The most common cause for near blur in adults over 40 is presbyopia. Presbyopia is a result of a normal change in the lens of the eye (located just behind the pupil). Adults entering presbyopia often find they need more light to see up close, and they often have to hold reading material at arms length.

Trouble with reading can also be a problem with controlling the 12 muscles that aim the eyes. There are also health related problems that can interfere with reading and other near vision tasks. A complete vision exam by an optometrist can reveal the basis of reading problems and also determine the options for restoring you to clear and comfortable reading.

6. My child passed the vision test at school, so is there any reason why he should be seen by an eye doctor?

Some doctors call the inside of the eye “the most important square inch of the body.” When your optometrist does an examination, he examines the inside of the eyes for many conditions related to general health as well as eye health. School vision tests will usually detect blurred distance vision although a clever child can sometimes even pass a “read the chart” test with seriously impaired vision. Some school screenings also screen for other problems such as focusing and convergence difficulties, eye muscle imbalance, pupillary function, and visual field loss. Even the most thorough school screening cannot substitute for a complete eye examination by a doctor. 90% of learning is based on vision. All children should have regular professional eyecare.

7. Can behavior problems in school be related to vision problems?

Most learning is based on vision. Children who cannot see clearly at chalkboard distance and/or near reading distance become frustrated with learning and this can lead to boredom and problems with behavior. The same is true if their ability to accurately aim and easily refocus from one distance to another is impaired. Sometimes a child who is well-behaved in the lower grades, becomes a behavior problem when the reach the 9 to 12 year-old range. This can be due to eye changes that commonly occur with growth spurts. A child with a small amount of farsightedness in grades 1-3, may become rapidly nearsighted due to an elongation of the eyes related to a sudden growth spurt in the fourth, fifth, or higher grades.

8. “Floaters” – What are they?

Floaters are dots or chains of dots or shadows that drift across our field of vision. Almost everyone has floaters that appear from time to time. They are shadows cast upon the retina of cellular debris within the eye. Floaters are annoying but not harmful. If you experience sudden-onset floaters, which are usually seen as a cloud of many, many floaters that appear rather suddenly, you could be experiencing a symptom of retinal detachment. This type of floaters may be accompanied by flashes of light that seem to appear and then be gone, only to return – usually in the same direction that you had seen them earlier. Sudden onset floaters, and/or flashes of light could be a sign of retinal detachment or retinal separation. If you experience these symptoms, you should be checked for retinal detachment within 24 hours.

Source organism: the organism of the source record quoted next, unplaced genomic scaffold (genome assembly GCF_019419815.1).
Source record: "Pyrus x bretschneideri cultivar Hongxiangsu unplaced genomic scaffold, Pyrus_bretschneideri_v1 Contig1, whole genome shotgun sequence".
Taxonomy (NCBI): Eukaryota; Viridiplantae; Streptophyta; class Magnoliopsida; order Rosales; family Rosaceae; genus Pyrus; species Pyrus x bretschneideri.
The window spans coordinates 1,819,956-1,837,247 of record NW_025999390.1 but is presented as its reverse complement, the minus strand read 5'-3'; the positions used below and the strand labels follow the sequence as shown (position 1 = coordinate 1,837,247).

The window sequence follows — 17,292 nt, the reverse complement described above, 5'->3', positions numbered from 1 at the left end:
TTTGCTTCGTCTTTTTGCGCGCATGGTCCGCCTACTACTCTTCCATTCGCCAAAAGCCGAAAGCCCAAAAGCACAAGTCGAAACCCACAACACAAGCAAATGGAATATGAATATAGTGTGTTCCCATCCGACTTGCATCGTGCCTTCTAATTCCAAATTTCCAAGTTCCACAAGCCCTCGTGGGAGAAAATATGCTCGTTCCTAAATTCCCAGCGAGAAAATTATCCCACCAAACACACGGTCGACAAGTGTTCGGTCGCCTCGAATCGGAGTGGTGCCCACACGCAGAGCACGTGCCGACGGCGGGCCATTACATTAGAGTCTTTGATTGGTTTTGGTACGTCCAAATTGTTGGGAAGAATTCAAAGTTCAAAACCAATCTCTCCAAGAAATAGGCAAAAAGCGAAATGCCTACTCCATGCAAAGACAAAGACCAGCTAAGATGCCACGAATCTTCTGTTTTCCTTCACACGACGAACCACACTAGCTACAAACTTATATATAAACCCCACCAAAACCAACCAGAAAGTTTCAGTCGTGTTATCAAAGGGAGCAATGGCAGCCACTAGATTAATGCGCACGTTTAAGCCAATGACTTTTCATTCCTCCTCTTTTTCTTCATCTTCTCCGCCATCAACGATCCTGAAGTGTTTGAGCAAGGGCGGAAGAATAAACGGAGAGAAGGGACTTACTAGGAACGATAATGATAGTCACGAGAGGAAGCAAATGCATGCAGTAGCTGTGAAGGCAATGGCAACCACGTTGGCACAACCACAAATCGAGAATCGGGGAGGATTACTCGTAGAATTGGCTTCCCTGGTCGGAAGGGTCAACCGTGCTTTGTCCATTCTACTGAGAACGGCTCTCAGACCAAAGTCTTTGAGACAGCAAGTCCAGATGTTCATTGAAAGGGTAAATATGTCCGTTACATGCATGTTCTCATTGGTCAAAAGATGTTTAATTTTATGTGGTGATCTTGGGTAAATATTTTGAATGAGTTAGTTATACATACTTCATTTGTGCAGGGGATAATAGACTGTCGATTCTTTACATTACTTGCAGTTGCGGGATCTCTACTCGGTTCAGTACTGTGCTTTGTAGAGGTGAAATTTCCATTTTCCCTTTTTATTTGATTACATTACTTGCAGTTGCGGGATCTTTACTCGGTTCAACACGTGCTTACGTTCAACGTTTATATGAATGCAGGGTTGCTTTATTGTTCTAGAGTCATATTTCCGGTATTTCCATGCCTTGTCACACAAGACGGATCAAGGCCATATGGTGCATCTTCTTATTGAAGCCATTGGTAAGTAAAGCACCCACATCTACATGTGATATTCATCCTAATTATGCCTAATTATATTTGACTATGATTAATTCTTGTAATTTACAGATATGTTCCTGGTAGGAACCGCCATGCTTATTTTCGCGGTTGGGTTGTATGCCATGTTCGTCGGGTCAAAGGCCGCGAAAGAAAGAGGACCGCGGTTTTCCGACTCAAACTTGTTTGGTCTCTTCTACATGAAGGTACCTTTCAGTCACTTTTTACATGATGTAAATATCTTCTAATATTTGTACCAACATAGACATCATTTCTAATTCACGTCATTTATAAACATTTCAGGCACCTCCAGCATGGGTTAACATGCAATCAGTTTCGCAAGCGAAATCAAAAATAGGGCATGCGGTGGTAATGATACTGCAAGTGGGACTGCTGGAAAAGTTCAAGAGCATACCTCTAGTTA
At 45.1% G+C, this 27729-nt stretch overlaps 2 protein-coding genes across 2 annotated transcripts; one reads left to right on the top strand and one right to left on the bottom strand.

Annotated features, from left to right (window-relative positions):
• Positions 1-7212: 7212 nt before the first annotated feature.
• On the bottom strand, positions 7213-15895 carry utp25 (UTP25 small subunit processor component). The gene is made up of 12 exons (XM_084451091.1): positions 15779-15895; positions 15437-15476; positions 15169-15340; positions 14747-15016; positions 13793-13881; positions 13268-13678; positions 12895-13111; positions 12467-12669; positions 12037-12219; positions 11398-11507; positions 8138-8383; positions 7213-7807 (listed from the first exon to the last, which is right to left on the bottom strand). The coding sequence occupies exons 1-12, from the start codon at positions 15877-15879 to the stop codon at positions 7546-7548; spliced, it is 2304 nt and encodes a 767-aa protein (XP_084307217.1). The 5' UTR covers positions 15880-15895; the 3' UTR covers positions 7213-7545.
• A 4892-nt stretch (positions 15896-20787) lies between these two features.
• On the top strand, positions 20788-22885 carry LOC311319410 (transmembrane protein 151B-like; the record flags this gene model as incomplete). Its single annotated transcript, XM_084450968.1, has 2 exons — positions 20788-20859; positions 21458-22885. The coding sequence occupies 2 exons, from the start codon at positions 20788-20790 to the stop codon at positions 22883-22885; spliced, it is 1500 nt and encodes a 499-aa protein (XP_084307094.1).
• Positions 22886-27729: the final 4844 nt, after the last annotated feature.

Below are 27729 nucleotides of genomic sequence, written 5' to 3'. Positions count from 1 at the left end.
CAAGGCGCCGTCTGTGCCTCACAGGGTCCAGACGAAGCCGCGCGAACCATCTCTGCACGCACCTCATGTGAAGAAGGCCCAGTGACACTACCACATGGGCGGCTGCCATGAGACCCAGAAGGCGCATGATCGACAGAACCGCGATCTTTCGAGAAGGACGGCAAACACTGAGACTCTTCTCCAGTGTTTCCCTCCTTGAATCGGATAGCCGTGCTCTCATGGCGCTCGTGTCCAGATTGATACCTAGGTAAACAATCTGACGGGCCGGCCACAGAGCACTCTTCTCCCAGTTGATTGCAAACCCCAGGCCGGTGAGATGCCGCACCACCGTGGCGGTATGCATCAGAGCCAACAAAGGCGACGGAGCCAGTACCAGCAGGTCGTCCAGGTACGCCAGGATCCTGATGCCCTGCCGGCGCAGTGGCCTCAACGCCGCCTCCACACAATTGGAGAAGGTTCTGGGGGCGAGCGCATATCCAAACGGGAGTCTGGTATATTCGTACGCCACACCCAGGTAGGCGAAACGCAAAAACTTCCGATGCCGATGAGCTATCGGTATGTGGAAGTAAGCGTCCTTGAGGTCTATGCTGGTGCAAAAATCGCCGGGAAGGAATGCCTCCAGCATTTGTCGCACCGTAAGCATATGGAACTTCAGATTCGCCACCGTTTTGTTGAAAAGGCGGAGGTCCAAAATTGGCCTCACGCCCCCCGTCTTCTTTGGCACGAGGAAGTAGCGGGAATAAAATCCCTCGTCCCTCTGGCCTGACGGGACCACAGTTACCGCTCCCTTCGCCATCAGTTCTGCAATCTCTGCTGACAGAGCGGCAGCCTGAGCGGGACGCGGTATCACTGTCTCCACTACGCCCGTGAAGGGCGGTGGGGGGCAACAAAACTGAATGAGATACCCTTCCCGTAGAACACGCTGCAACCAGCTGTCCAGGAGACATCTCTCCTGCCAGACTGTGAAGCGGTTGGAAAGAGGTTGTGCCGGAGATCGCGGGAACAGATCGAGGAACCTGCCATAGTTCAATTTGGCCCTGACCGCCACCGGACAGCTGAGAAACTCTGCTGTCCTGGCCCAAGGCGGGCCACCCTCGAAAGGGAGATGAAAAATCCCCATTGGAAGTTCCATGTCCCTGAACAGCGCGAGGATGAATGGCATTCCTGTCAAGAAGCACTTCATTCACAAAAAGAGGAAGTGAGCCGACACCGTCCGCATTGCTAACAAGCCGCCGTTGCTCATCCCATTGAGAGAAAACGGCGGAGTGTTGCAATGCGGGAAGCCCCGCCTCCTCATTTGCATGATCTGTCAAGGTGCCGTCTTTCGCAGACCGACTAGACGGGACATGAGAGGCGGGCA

9. What is a cataract?

Light rays are focused by the cornea and crystalline lens onto the retina. If the crystalline lens loses its clarity, the flow of light into the eye is disrupted. When a fast flowing river encounters large boulders that disrupt the flow of water, the term cataract is used. When the lens of the eye develops a loss of clarity that disrupts the flow of light, the term cataract is also used for that condition.

Cataracts can swell and cause a secondary glaucoma and permanent, irreversible damage to the optic nerve. When the advance of a cataract causes your lens-corrected vision to interfere with your normal life, or if the cataract reaches a point at which secondary damage is imminent, an ophthalmic surgeon can remove the lens of the affected eye and replace it with an artificial lens. These artificial lenses are called implants, and they are highly successful in restoring useful vision. When your optometrist diagnoses a cataract form, he will tell you about it and either refer you to an ophthalmic surgeon or recommend re-evaluation at a later time so that the growth of the cataract can be measured and monitored.